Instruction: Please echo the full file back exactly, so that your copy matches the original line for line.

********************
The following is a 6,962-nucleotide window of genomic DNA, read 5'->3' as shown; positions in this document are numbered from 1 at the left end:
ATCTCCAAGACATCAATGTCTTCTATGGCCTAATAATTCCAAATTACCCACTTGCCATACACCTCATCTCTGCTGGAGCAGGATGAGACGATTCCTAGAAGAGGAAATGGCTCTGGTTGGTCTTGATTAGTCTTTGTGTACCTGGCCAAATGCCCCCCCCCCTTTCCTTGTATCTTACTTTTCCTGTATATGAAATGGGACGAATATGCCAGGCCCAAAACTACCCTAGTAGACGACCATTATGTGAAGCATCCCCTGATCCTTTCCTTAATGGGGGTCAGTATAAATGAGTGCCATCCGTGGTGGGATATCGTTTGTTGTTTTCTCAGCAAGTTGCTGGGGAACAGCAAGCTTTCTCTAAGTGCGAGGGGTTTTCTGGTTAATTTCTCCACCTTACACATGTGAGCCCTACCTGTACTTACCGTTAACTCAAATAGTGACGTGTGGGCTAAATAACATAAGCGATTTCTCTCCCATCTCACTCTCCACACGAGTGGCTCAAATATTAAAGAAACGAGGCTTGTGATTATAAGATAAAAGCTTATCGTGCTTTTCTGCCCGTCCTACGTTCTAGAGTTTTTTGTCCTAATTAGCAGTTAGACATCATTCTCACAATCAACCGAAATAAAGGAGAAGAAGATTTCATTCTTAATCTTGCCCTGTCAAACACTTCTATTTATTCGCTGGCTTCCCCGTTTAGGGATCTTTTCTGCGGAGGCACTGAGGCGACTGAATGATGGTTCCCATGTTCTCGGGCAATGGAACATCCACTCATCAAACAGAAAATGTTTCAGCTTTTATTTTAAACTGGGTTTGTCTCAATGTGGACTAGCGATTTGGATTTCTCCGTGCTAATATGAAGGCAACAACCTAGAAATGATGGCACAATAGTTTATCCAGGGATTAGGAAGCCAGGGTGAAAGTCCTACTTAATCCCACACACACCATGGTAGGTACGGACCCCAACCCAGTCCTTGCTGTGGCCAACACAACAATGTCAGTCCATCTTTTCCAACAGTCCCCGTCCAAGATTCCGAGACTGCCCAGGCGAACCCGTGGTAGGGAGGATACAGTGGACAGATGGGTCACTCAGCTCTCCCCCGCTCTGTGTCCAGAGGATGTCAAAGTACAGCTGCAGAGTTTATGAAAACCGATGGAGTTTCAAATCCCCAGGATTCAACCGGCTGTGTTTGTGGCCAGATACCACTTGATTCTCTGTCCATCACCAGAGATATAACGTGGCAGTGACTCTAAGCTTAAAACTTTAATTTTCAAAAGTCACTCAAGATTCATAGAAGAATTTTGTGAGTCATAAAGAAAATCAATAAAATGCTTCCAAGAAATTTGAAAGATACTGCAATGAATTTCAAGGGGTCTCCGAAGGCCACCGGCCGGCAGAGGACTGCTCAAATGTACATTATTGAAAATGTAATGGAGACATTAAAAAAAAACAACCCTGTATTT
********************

The following is a 6,962-nucleotide window of genomic DNA, read 5'->3' as shown; positions in this document are numbered from 1 at the left end:
ATCTCCAAGACATCAATGTCTTCTATGGCCTAATAATTCCAAATTACCCACTTGCCATACACCTCATCTCTGCTGGAGCAGGATGAGACGATTCCTAGAAGAGGAAATGGCTCTGGTTGGTCTTGATTAGTCTTTGTGTACCTGGCCAAATGCCCCCCCCCCTTTCCTTGTATCTTACTTTTCCTGTATATGAAATGGGACGAATATGCCAGGCCCAAAACTACCCTAGTAGACGACCATTATGTGAAGCATCCCCTGATCCTTTCCTTAATGGGGGTCAGTATAAATGAGTGCCATCCGTGGTGGGATATCGTTTGTTGTTTTCTCAGCAAGTTGCTGGGGAACAGCAAGCTTTCTCTAAGTGCGAGGGGTTTTCTGGTTAATTTCTCCACCTTACACATGTGAGCCCTACCTGTACTTACCGTTAACTCAAATAGTGACGTGTGGGCTAAATAACATAAGCGATTTCTCTCCCATCTCACTCTCCACACGAGTGGCTCAAATATTAAAGAAACGAGGCTTGTGATTATAAGATAAAAGCTTATCGTGCTTTTCTGCCCGTCCTACGTTCTAGAGTTTTTTGTCCTAATTAGCAGTTAGACATCATTCTCACAATCAACCGAAATAAAGGAGAAGAAGATTTCATTCTTAATCTTGCCCTGTCAAACACTTCTATTTATTCGCTGGCTTCCCCGTTTAGGGATCTTTTCTGCGGAGGCACTGAGGCGACTGAATGATGGTTCCCATGTTCTCGGGCAATGGAACATCCACTCATCAAACAGAAAATGTTTCAGCTTTTATTTTAAACTGGGTTTGTCTCAATGTGGACTAGCGATTTGGATTTCTCCGTGCTAATATGAAGGCAACAACCTAGAAATGATGGCACAATAGTTTATCCAGGGATTAGGAAGCCAGGGTGAAAGTCCTACTTAATCCCACACACACCATGGTAGGTACGGACCCCAACCCAGTCCTTGCTGTGGCCAACACAACAATGTCAGTCCATCTTTTCCAACAGTCCCCGTCCAAGATTCCGAGACTGCCCAGGCGAACCCGTGGTAGGGAGGATACAGTGGACAGATGGGTCACTCAGCTCTCCCCCGCTCTGTGTCCAGAGGATGTCAAAGTACAGCTGCAGAGTTTATGAAAACCGATGGAGTTTCAAATCCCCAGGATTCAACCGGCTGTGTTTGTGGCCAGATACCACTTGATTCTCTGTCCATCACCAGAGATATAACGTGGCAGTGACTCTAAGCTTAAAACTTTAATTTTCAAAAGTCACTCAAGATTCATAGAAGAATTTTGTGAGTCATAAAGAAAATCAATAAAATGCTTCCAAGAAATTTGAAAGATACTGCAATGAATTTCAAGGGGTCTCCGAAGGCCACCGGCCGGCAGAGGACTGCTCAAATGTACATTATTGAAAATGTAATGGAGACATTAAAAAAAAACAACCCTGTATTT